California officials have lifted the evacuation order affecting hundreds of thousands of residents in the areas surround the Oroville Dam in Northern California.
Residents will be allowed to return to their homes and businesses allowed to reopen, said Butte County Sheriff Kory Honea.
In a press conference Tuesday, Honea said that thousands of lives were protected from the prospect of a spillway failure due to those that directed the rapid evacuation.
While those evacuations were taking place, workers at the spillway prevented more damage to a massive hole that was developing.
Ahead of more storms are expected to batter Northern California later this week, workers reduced the level of lake below the top of the spillway, which halted erosion. Workers also increased the primary flow from the primary spillway to prepare for future inflows, reducing the possibility that the emergency spillway will be needed in the future.
Officials also developed a plan to fortify the area in front of the emergency spillway with boulders and concrete to prevent against future erosion.
The upcoming storms heightened the sense of urgency for the workers who are attempting to stabilize the area surrounding the Oroville Dam, but the new storms should not pose a threat to the emergency spillway as of today, officials said.
Nearly 200,000 people were evacuated on Sunday over concerns that a damaged spillway at Lake Oroville could fail, flooding the region with water. The reservoir is California's second-largest and is located 75 miles north of Sacramento and about 25 miles southeast of Chico.
Construction and helicopter units worked today to shore up an overflow channel and drain some water from the reservoir at the dam, in the hopes they can prevent spillage before more rain hits the already saturated region of California.
Close to 200 state employees were working at Oroville this morning and eight helicopters were deployed to deposit rocks, agents from the California Governor's Office of Emergency Services (OES) told ABC News. The agency said they have 40 truck deliveries of rock per hour to the eroded areas and helicopters are also delivering a load of rocks every minute-and-a-half. They added that drones are monitoring the area 24 hours a days.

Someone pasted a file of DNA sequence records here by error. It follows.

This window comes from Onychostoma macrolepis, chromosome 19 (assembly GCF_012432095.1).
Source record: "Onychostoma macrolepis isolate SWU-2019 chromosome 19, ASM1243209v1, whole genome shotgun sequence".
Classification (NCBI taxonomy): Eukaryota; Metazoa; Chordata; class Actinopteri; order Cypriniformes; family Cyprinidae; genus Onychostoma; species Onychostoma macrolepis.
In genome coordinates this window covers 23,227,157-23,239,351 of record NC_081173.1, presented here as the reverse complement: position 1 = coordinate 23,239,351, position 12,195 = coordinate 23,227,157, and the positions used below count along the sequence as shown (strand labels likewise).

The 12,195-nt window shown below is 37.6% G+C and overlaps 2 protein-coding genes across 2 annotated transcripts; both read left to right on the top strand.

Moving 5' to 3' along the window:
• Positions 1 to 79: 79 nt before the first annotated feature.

Light to moderate rain is expected Wednesday through Friday, according to ABC News meteorologists, before picking up again next week.
Next week's storms are expected to hit Sunday through next Tuesday and cause area-wide flooding.
Following years of drought in the region, 2017 has seen the wettest start to the year ever recorded in the Sacramento area -- now about a foot above normal for rainfall since October 1, 2016.
The surge in rainfall has wreaked havoc on the Oroville dam, which was already experiencing problems with damaged spillways.
When reservoirs get too full, their operators release extra water down long channels, or spillways, designed to carry it downstream and into safety.
Dam operators first noticed chunks of concrete in the main spillway at Oroville on February 7, according to the Associated Press.
Large concrete patches the size of football fields had washed out of the channel, but dam operators were forced to continue using it, due to rising water levels that reached the top of the 770-foot high dam.
The dam, which provides a significant amount of California's water, is the tallest in the U.S.
Yuba City, with a population 65,000, is the largest city that has been evacuated as a result of the threat posed by the dam, according to the AP, which described the region as being largely rural, with large-scale agricultural interests. High unemployment rates endemic to farming communities affect the region, the AP said.
The Mercury News, a local newspaper, reported that three environmental groups —- the Friends of the River, the Sierra Club and the South Yuba Citizens League —- filed a motion with the federal government in 2005 as part of the Oroville Dam's re-licensing process, urging federal officials to bolster the dam's emergency spillway.
In that motion, the groups warned that the dam did not meet modern safety standards, The Mercury News reported.
The Federal Energy Regulatory Commission (FERC) did not take action based upon their request after state agencies determined the refurbishment an unnecessary expense, the paper said.
FERC declined ABC News' request for comment about the 2005 motion, saying they the project is still a pending matter.
The Associated Press contributed to this report.